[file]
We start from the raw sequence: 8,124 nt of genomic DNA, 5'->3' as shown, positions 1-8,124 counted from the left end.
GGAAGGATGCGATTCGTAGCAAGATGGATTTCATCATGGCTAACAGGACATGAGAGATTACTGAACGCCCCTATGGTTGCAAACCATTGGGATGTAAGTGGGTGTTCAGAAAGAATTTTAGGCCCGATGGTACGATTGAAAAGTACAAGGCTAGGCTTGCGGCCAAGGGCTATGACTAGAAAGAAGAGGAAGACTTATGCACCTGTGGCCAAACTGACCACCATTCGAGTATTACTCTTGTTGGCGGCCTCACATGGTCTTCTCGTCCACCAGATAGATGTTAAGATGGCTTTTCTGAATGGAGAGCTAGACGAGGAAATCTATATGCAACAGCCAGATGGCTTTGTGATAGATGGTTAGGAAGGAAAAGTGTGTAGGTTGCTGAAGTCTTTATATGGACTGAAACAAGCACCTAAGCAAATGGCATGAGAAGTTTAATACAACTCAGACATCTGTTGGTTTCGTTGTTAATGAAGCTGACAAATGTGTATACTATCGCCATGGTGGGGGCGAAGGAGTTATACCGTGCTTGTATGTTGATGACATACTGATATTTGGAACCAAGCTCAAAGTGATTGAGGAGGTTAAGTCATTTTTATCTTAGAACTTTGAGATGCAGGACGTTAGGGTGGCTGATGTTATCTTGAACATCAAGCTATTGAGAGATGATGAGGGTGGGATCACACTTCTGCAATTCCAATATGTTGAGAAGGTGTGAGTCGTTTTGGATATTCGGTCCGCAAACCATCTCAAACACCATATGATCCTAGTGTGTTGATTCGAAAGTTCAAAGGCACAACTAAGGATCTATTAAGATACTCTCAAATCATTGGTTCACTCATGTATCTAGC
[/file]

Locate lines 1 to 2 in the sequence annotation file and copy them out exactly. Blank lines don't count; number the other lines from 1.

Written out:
We start from the raw sequence: 8,124 nt of genomic DNA, 5'->3' as shown, positions 1-8,124 counted from the left end.
GGAAGGATGCGATTCGTAGCAAGATGGATTTCATCATGGCTAACAGGACATGAGAGATTACTGAACGCCCCTATGGTTGCAAACCATTGGGATGTAAGTGGGTGTTCAGAAAGAATTTTAGGCCCGATGGTACGATTGAAAAGTACAAGGCTAGGCTTGCGGCCAAGGGCTATGACTAGAAAGAAGAGGAAGACTTATGCACCTGTGGCCAAACTGACCACCATTCGAGTATTACTCTTGTTGGCGGCCTCACATGGTCTTCTCGTCCACCAGATAGATGTTAAGATGGCTTTTCTGAATGGAGAGCTAGACGAGGAAATCTATATGCAACAGCCAGATGGCTTTGTGATAGATGGTTAGGAAGGAAAAGTGTGTAGGTTGCTGAAGTCTTTATATGGACTGAAACAAGCACCTAAGCAAATGGCATGAGAAGTTTAATACAACTCAGACATCTGTTGGTTTCGTTGTTAATGAAGCTGACAAATGTGTATACTATCGCCATGGTGGGGGCGAAGGAGTTATACCGTGCTTGTATGTTGATGACATACTGATATTTGGAACCAAGCTCAAAGTGATTGAGGAGGTTAAGTCATTTTTATCTTAGAACTTTGAGATGCAGGACGTTAGGGTGGCTGATGTTATCTTGAACATCAAGCTATTGAGAGATGATGAGGGTGGGATCACACTTCTGCAATTCCAATATGTTGAGAAGGTGTGAGTCGTTTTGGATATTCGGTCCGCAAACCATCTCAAACACCATATGATCCTAGTGTGTTGATTCGAAAGTTCAAAGGCACAACTAAGGATCTATTAAGATACTCTCAAATCATTGGTTCACTCATGTATCTAGC